If a pull request is too big, or it doesn't add to the project like you would've wanted, it is okay to close it. But do not be afraid to kindly explain to the contributor why it can't be merged. Don't leave a pull request open forever because you feel guilty about closing it.
People can be more understanding than you think if you give them simple common courtesy.
Work on Communication Skills
Collaboration is the basic foundation of open source as a whole. And to collaborate effectively, you need to be a good communicator.
Having people come in and work with you on your project is cool and all – but if you can't properly communicate with these people, you'll end up with a closed open source project (if that makes sense).
Collaboration doesn't have to be you spinning up some huge discord server for the project. It could just be you sharing messages in your code reviews.
If the comment sections under your issues are too small, then GitHub has a discussion tab for each repository. This is a great place to spin up new ideas and start some great connections.
You never know whom you might meet!
Listen and Learn
After open sourcing my app, I've probably learnt more React than I would've if I was watching tutorials and building in private.
Smart people will come along and open your eyes to ideas that you couldn't have thought of on your own. My project has improved so much, mainly because I wasn't afraid to try out new things.
The community wants to help – so let them.
Cultivate a Community Spirit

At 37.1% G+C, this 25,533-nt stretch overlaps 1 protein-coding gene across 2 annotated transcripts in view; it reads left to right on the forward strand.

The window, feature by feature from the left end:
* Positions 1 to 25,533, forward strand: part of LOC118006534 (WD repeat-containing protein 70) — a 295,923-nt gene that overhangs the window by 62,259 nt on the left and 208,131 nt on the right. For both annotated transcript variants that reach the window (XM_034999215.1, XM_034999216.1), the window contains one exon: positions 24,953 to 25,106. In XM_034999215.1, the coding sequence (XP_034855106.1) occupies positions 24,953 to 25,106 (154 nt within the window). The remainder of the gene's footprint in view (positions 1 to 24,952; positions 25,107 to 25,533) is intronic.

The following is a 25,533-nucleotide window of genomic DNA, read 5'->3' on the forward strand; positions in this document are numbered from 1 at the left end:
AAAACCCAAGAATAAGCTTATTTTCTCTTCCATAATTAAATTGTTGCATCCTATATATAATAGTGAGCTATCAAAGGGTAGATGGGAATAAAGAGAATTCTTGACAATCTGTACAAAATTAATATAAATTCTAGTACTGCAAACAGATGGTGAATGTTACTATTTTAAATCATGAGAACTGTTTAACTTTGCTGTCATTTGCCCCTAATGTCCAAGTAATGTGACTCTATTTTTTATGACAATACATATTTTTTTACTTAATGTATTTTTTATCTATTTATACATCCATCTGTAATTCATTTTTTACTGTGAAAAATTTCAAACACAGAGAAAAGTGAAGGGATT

Someone recently reached out to me, saying they wanted to get involved in reviewing pull requests because it was fun. They aren't officially a maintainer, but I would like to think that they enjoy being a part of the project.
Building an open source project is a community effort. And as a maintainer, you will need that community spirit.
You need to be excited with what you do. Collaboration should be fun. You are happy that the contributor added something, but let them also be happy that they contributed.
People love good, honest feedback. And it also helps you build up your little community.
If the open source project is your idea, then you're the pioneer. If you decide to be the lead maintainer, be the lead maintainer. Be reliable, and most importantly, be present.
Even if you are a supporting maintainer for some big project, it is good to show that you know what you're doing and that you're committed to the project.
Some projects go stale because the maintainers stop responding to issues and pull requests. It's true that life catches up to us sometimes. If you decide to commit to a project, though, it's important to always show that the project is alive.
But how? Well, everything leads back to collaboration. Keep your collaborators involved and they'll help you out.
Be Nice and Welcoming
People are coming from different backgrounds to check out your project. Whoever they are, they won't come back if their first experience was a mean maintainer, whose project had poor documentation.
No matter how easy you make things, expect questions. Be ready to answer these questions. Point people to the right resources, no matter how obvious the solution could be.
If a contributor is having a hard time, check your documentation. Most times, it's not them, it's us (pun intended). The README might've skipped some steps, or a screenshot wasn't clear enough. Instead of telling them off, point them in the right direction and update your docs if need be.
All in all, being a maintainer is hard work. Whether you're going solo on your project, or working with other maintainers, the goal is the same: collaborating to build great products.
Projects with poorly structured management and responses are one of the main reasons some people feel discouraged when it comes to contributing to open source.
The skills I've covered here are mostly based on personal experience, but I hope they help anyone maintaining a project, or thinking of being an open source maintainer.
If you want to check out my open source project, you can do so here.